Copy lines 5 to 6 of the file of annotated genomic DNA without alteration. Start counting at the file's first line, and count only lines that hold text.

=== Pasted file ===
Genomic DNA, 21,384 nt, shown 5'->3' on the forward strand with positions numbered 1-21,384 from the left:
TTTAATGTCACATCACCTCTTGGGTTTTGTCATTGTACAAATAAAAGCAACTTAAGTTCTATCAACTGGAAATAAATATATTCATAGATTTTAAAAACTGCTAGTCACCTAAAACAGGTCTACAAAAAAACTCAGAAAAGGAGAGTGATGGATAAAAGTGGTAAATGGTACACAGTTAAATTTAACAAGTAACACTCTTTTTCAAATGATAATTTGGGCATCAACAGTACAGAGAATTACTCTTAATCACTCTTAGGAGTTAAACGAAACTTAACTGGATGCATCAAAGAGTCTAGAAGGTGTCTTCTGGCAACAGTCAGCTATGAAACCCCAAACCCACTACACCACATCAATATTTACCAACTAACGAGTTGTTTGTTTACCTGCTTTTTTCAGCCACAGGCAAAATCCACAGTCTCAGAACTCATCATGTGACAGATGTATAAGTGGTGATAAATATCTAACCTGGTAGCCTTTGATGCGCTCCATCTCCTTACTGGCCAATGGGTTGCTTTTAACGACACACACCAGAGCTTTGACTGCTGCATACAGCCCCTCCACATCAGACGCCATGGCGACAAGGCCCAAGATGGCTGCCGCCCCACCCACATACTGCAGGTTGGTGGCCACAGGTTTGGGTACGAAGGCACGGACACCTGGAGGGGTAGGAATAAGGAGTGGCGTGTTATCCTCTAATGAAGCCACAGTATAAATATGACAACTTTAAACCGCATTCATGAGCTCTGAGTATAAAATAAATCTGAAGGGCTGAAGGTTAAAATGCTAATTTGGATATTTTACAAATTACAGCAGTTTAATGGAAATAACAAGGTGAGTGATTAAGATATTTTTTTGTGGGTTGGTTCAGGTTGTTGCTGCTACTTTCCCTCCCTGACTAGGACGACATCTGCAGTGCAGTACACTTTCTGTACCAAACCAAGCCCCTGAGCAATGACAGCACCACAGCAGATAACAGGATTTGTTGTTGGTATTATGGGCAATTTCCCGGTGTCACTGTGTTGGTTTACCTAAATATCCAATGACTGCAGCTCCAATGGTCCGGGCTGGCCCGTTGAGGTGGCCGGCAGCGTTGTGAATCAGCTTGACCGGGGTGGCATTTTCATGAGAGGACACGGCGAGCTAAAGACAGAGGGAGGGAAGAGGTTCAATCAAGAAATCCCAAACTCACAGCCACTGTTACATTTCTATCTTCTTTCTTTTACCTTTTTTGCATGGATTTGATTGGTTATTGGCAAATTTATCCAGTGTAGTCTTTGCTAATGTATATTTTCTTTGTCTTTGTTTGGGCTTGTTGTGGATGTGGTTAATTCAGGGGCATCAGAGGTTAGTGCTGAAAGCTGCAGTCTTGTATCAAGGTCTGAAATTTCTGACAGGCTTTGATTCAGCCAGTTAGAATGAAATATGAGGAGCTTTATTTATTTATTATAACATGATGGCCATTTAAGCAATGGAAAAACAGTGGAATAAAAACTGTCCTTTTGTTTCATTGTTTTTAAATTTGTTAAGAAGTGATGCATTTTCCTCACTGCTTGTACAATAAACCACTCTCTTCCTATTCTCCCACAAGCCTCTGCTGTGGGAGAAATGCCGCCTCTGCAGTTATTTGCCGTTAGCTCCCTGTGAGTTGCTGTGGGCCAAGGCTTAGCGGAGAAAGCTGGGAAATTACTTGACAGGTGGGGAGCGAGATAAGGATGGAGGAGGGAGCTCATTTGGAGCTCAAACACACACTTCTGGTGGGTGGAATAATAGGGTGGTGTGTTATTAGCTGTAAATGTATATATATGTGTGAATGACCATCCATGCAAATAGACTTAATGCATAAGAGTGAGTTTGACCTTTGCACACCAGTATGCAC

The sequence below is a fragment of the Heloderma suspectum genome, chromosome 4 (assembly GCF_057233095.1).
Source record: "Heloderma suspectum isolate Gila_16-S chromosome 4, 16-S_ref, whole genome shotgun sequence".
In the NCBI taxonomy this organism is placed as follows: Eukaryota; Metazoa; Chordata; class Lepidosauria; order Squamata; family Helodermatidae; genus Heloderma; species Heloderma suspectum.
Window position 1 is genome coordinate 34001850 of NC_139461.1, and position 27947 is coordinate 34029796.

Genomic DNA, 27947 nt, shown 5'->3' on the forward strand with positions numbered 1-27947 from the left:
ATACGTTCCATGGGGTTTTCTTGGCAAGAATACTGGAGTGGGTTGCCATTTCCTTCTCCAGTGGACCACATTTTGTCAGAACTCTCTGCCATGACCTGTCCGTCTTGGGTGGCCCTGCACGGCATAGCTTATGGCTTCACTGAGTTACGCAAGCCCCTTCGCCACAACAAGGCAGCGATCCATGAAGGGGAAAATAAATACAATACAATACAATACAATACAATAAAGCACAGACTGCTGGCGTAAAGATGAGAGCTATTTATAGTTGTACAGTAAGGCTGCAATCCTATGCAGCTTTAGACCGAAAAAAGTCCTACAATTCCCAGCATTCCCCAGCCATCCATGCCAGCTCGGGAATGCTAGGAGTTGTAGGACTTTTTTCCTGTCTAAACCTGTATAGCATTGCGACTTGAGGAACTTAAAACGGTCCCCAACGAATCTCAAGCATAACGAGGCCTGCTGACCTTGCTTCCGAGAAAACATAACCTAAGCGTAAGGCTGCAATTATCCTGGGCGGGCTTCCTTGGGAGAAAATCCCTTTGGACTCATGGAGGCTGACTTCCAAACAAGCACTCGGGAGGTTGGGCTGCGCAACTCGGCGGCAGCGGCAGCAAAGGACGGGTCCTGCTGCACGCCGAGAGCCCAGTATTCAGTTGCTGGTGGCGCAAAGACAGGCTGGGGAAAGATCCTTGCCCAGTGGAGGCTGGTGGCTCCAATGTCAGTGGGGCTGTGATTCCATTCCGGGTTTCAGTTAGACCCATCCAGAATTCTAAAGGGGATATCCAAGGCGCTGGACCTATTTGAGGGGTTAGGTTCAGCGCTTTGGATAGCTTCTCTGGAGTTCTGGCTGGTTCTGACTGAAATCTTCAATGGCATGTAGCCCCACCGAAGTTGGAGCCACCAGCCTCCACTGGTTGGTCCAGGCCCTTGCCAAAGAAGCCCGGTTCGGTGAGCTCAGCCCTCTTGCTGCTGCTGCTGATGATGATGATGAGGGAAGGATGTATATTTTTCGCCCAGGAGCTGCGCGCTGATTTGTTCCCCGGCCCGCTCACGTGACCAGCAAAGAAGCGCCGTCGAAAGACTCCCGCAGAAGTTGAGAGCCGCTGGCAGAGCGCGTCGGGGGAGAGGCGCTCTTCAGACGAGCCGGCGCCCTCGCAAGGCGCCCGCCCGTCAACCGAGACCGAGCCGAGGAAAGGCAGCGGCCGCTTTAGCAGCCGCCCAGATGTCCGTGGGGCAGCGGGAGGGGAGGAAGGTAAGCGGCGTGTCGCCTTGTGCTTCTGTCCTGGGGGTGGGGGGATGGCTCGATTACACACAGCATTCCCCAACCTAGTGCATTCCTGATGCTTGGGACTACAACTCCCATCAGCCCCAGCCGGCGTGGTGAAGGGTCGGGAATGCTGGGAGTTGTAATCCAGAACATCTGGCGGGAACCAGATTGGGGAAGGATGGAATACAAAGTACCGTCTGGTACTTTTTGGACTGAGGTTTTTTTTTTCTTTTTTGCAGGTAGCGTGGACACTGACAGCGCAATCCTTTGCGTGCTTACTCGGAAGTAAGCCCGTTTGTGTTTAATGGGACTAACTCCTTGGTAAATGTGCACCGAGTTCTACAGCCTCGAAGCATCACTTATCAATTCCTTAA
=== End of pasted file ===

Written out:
In the NCBI taxonomy this organism is placed as follows: Eukaryota; Metazoa; Chordata; class Lepidosauria; order Squamata; family Helodermatidae; genus Heloderma; species Heloderma suspectum.
Window position 1 is genome coordinate 34001850 of NC_139461.1, and position 27947 is coordinate 34029796.